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The West Coast Version Is A "Mack Daddy" Family Coaster.

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Pop quiz: How awesome are manta rays and their batoid brethren?

A. Extremely
B. Sublimely
C. Totally
D. All of the above

If you answered "D," you are correct. Rays - manta, butterfly, sting, spotted eagle, every one of them - are extremely, sublimely, totally awesome. I can find things to love about almost any creature, great or small, but an animal that looks like some kind of biomorphic spaceship gets serious bonus points.

Did the designers at Bolliger & Mabillard have the elegant, hydrodynamic form of the ray in mind when they were shaping the vehicles for their "flying" coasters? It's hard to imagine they did not. Regardless, it was an entirely natural fit for SeaWorld Orlando to build a B&M flyer and theme it to mantas, the largest type of ray (with "wingspans" of up to 30 feet!). I haven't yet ridden Florida's Manta, but I do love the Beemer flying machines and SeaWorld went to town with all the custom aesthetics. It's gorgeous.

Here on the West Coast, SeaWorld San Diego now has its own Manta, and while the only things it shares with the Florida ride are the logo and "wing dip" splash effect, it's pretty awesome, and gets its own bonus points for two linear synchronous motor launches; a multimedia jump-start tunnel; and more rambunctiousness than its "family coaster" appellation would have you expect.

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I don't get down to SeaWorld too often – my last visit was three years ago –but it's a beautiful park in a beautiful city with lots of cool sea critters and a couple of diverting rides; three years is too long between visits. And the lure of Manta was inescapable (two launches!). So when my Season Pass homeboy Doug came down to L.A. for the Transformers media preview, we made plans to hit up SanD the following Saturday, which was, conveniently, the public grand opening for this Mack coaster.

We met up with our amazing buds Paul and James Lebowitz, who totally scored us some killer Premium Passholder benefits for the day, and joined the throngs for the big ribbon-cutting ceremony. (I honestly don't know if any actual ribbons were cut; we couldn't see much from where we were standing.)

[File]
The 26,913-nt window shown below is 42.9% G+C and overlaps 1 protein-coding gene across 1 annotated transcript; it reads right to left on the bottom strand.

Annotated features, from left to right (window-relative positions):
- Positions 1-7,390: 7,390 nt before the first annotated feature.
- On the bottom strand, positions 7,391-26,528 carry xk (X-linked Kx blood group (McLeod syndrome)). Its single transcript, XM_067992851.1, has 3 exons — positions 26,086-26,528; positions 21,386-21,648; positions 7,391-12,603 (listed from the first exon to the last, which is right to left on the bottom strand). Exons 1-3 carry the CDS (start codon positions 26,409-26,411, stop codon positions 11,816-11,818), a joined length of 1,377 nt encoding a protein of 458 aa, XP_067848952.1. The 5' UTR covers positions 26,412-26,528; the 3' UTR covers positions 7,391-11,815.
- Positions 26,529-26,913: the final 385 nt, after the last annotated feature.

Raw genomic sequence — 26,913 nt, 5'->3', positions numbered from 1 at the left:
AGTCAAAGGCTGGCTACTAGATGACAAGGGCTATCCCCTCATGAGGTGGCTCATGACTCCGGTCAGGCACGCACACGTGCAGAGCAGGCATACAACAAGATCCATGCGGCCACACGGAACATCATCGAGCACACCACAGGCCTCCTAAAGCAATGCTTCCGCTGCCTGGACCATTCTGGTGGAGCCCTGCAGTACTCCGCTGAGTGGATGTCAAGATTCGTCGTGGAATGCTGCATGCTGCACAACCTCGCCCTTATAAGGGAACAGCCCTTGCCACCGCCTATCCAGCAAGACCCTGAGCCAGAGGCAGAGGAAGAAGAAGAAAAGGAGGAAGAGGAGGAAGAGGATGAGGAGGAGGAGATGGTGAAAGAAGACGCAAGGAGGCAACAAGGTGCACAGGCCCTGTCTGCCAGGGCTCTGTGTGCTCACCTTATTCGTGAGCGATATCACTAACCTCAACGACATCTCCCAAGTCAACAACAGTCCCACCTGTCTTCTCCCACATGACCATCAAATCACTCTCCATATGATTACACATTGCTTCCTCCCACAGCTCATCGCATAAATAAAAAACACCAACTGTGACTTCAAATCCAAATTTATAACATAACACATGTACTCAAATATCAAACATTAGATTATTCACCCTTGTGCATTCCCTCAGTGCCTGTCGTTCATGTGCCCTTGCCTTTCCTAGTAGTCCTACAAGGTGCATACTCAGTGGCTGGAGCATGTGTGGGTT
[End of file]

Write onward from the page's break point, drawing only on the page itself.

(Also, we connected later with Todd, Norm and Matt from MiceChat and rode Journey To Atlantis with them as well; great to hang with you all!)

The jaw-flapping went on a bit longer than I would have recommended; I think there were four speakers? Maybe more? Anyway, we had this beautiful sculptural ride iconography and rockwork to look at in the meantime. Finally, they let us start queuing up.

I'm not sure if/how our "journey" with the ray is supposed to do anything constructive to protect its ocean home, but I fully support the conservation message.

Before we move on: adjacent to the ride exit and gift shop there's this sheltered pool where you can reach in and pet bat rays, little cousins to the manta. AWESOME.

Their skin is very slick. Icky, but in a great way.

And they don't seem to mind the fondling, as long as you are gentle. So very, very cool.

I could have hung out here for a long time, looking at these wondrous beings. They are hypnotically graceful.

And the queue, with windows in the ceiling, passes beneath the pool so you can get an occasional glimpse of their undersides. Seriously: Best. Fish. Ever.

A nice little detail: these "etchings" in the "stone" as you enter the sub-aquatic portion of the line.

Landscaping for the coaster was very much a work-in-progress this day, both here in the queue and over the majority of the ride course, but once all the greenery is planted and fills in, this already attractive area will look even better.

As seen from the Sky Tower, where now there is dirt, there eventually will be more pretty green things. Anecdotally, we heard that they worked hard until the last minute to get this ride open for Memorial Day weekend, and I don't mind cutting the park some slack for not having every blade of grass in place. Getting all that sexy cobalt-blue steel where it needed to be was Job One, and a fine job they did in that regard.

A little lower down the pole: the tile-roofed ride station, and the white and chalkboard-green-roofed show building on the right.

There's a definite Asian influence going on here, as illustrated by the architecture and a pagoda-like structure on the rockwork out front. I'm not quite sure why. But I like it.